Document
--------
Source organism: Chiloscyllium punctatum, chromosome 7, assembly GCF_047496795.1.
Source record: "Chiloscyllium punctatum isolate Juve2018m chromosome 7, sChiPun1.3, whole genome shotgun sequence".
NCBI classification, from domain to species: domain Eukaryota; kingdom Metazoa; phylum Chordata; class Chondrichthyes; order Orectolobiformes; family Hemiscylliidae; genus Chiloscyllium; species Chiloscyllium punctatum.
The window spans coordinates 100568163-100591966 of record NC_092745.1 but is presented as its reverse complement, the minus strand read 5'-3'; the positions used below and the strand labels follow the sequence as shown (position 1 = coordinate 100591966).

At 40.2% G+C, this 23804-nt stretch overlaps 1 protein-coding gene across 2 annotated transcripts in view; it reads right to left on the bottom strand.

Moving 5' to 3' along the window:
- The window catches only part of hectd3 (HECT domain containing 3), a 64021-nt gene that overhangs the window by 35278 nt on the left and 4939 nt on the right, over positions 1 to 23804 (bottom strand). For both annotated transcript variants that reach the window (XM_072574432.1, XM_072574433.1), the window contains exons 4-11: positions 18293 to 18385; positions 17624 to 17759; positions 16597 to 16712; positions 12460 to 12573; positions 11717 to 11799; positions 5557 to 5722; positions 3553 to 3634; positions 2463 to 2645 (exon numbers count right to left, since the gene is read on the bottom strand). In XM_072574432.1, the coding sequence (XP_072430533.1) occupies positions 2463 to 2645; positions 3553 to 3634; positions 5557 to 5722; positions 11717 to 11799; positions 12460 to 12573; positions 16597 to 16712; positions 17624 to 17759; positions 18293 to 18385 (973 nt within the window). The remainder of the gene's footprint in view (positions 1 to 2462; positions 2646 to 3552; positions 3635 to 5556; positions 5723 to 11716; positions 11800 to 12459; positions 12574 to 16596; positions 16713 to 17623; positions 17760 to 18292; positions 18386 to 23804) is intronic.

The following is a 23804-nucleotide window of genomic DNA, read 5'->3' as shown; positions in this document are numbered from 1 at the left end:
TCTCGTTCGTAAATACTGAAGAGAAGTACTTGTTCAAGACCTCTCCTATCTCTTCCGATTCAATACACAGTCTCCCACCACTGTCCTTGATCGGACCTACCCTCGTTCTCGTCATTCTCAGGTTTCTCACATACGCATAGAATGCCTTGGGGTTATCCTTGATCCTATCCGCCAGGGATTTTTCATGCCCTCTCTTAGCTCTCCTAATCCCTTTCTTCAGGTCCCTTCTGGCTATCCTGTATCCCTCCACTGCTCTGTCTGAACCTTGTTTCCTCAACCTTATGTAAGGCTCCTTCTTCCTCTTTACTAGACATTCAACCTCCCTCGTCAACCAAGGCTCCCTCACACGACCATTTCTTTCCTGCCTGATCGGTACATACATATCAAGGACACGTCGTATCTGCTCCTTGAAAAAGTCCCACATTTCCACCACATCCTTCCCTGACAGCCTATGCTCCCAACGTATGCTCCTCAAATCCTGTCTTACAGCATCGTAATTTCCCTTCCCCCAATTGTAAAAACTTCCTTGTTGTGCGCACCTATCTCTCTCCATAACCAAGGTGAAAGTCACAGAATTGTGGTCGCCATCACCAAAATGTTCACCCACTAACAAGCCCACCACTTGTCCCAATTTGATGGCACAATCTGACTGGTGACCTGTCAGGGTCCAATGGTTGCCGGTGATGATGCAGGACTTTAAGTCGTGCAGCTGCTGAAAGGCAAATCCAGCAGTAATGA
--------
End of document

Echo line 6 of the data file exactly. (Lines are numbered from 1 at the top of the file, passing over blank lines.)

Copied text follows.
Moving 5' to 3' along the window: